Aurora Congressman Crow starting bill to end some out-of-state gun sales, speaks to Highlands Ranch school shooting

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AURORA | A proposed federal law from Aurora Democratic Congressman Jason Crow would ban immediate, over-the-counter sales of rifles and shotguns to buyers in states where they do not live. 

Crow said the law closes a loophole “that allows purchasers to immediately obtain rifles and shotguns, but not handguns, when traveling out-of state.”

Crow has positioned himself to be a vocal proponent of gun-control legislation. Shortly after news of a school shooting in Highlands Ranch Tuesday, inside his congressional district, Crow spoke out against elected officials offering “thoughts and prayers” to shooting victims and their families.

“It is not enough to send thoughts and prayers. It is empty. It is weak, and it does an injustice to our children who are on the front lines of this violence,” he said. “We must pass common-sense gun violence laws and ensure we are preparing our educators and law enforcement with the tools and resources necessary to create a safe and welcoming environment. This must stop.”

Plans for this new congressional bill have been in the works for weeks, Crow officials say.

Aurora Congressman Jason Crow

The proposed same-day gun legislation comes nearly a month after Sol Pais, a Florida woman traveled to Colorado, bought a shotgun and killed herself, as police across the Front Range sought her for unspecified threats to local schools the FBI deemed as credible. Law enforcement said she was “infatuated” with the Columbine High School shooting. She traveled to Colorado just days before the 20th anniversary of the shooting.

The threats caused most Front Range schools to cancel school as law enforcement searched for Pais.

“Deserai (Crow’s wife) and I, like hundreds of thousands of parents, found our kids at home that day. We had to have a conversation with our children about what was happening,” he told The Sentinel. I told my 6-year-old daughter the story and kinda of struggled through it like most parents, because it’s not an easy conversation to have.”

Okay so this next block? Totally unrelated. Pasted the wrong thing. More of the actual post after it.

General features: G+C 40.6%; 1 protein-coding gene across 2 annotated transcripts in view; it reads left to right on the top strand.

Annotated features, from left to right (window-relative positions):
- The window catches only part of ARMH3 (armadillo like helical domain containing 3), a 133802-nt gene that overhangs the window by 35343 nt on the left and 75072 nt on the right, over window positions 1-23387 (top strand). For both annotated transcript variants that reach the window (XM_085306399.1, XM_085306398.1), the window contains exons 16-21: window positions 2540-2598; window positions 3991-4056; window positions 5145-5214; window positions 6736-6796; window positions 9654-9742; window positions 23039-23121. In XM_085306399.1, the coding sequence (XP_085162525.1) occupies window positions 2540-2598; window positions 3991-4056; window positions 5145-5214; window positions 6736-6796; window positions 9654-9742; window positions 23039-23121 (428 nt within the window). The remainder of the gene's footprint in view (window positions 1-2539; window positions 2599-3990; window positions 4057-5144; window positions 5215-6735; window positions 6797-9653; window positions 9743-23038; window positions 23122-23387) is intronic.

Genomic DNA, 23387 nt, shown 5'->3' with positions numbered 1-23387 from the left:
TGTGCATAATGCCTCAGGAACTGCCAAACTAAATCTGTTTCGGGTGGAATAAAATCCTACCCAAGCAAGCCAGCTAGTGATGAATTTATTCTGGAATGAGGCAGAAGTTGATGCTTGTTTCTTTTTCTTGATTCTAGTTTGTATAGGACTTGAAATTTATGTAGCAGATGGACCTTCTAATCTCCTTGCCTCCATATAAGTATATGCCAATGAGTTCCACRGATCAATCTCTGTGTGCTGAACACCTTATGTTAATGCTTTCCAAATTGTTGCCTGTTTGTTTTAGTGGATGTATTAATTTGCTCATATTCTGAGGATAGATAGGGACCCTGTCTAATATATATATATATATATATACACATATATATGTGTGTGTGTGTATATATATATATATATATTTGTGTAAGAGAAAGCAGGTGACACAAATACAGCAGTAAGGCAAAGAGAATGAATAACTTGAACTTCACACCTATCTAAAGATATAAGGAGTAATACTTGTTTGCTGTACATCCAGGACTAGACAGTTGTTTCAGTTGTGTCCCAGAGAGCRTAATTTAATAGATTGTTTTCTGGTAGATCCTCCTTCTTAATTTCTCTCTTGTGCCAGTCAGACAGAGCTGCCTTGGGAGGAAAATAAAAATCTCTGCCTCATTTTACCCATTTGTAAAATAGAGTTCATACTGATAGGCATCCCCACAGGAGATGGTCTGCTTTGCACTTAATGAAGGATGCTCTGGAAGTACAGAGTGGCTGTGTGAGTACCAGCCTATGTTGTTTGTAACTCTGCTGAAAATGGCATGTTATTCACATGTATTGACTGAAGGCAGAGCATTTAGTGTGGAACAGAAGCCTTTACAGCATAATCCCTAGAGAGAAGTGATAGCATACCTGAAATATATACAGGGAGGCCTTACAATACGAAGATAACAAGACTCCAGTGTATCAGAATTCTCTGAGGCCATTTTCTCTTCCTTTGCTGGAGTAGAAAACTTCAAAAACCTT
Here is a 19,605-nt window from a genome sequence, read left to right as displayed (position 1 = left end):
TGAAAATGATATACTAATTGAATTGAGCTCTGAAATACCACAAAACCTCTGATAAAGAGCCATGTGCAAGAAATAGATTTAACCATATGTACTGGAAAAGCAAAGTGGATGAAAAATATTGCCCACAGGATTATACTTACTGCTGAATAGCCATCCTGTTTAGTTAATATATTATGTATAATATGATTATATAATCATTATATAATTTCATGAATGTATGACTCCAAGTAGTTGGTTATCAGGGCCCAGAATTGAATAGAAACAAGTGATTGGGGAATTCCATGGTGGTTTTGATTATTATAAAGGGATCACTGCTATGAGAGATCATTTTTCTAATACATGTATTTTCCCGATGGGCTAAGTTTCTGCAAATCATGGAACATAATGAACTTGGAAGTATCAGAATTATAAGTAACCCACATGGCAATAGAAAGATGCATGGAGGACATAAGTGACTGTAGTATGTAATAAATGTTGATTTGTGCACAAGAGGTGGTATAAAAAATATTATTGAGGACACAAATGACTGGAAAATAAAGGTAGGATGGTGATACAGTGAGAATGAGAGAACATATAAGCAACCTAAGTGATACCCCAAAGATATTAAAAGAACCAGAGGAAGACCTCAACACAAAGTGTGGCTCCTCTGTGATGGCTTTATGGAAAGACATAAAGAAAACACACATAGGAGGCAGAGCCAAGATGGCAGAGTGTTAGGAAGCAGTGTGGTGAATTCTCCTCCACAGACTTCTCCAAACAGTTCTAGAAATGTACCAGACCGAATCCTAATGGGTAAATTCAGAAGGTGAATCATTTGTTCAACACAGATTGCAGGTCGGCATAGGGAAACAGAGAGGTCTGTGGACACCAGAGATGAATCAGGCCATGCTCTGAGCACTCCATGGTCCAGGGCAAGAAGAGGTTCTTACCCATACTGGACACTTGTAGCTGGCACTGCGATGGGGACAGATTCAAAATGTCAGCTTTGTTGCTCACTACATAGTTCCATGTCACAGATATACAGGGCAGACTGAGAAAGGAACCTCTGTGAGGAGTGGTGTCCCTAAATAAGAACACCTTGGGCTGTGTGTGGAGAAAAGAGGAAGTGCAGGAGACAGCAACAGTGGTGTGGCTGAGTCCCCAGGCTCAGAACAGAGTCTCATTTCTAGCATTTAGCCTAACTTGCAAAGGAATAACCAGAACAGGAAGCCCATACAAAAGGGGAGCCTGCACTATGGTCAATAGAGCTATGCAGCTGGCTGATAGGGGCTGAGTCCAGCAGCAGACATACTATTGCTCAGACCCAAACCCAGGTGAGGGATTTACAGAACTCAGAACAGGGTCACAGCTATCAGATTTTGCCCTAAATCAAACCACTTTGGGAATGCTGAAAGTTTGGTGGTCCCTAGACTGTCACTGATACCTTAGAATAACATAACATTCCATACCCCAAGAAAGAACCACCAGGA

Crow said his daughter then asked if they could lock the doors of their house to keep them safe.

Crow said he believes the bill would have prevented the sale of the shotgun to Pais.

While the Bureau of Alcohol, Tobacco, Firearms and Explosives maintain that the gun Pais bought in Colorado was obtained legally, there have been questions from gun control advocates who point out that Pais, who was 18 years old, could not have bought the gun in Florida, where the legal age to buy a shotgun is 21 years old. Federal law mandates that a person purchasing a shotgun or rifle in a different state must meet the state laws of the state where they live and the state they are purchasing the gun.

“Colorado gun dealers shouldn’t be in the position to interpret gun laws in 50 states,” Crow said. “What this (bill) does is say that the purchased gun  has to be sent back to the state of residence of the buyer.” 

Once the gun is sent to a gun dealer in the state the buyer is a resident of, they would have to meet all of that state’s applicable gun purchasing laws, too.

Crow’s proposed law would maintain the same exceptions for “sportsman-related scenarios” that are currently in place for handguns that are bought by out-of-state residents. Under the legislation, a seller could still transfer a shotgun or rifle to an out of state buyer, but the firearm would have to be sent to licensed dealer in the buyer’s state of residence. The buyer would then have to go through the appropriate background checks.

At a vigil for the victims of the STEM High School shooting in Highlands Ranch Wednesday night, Crow again echoed his call for stricter gun laws. He and Sen. Michael Bennet spoke at the event.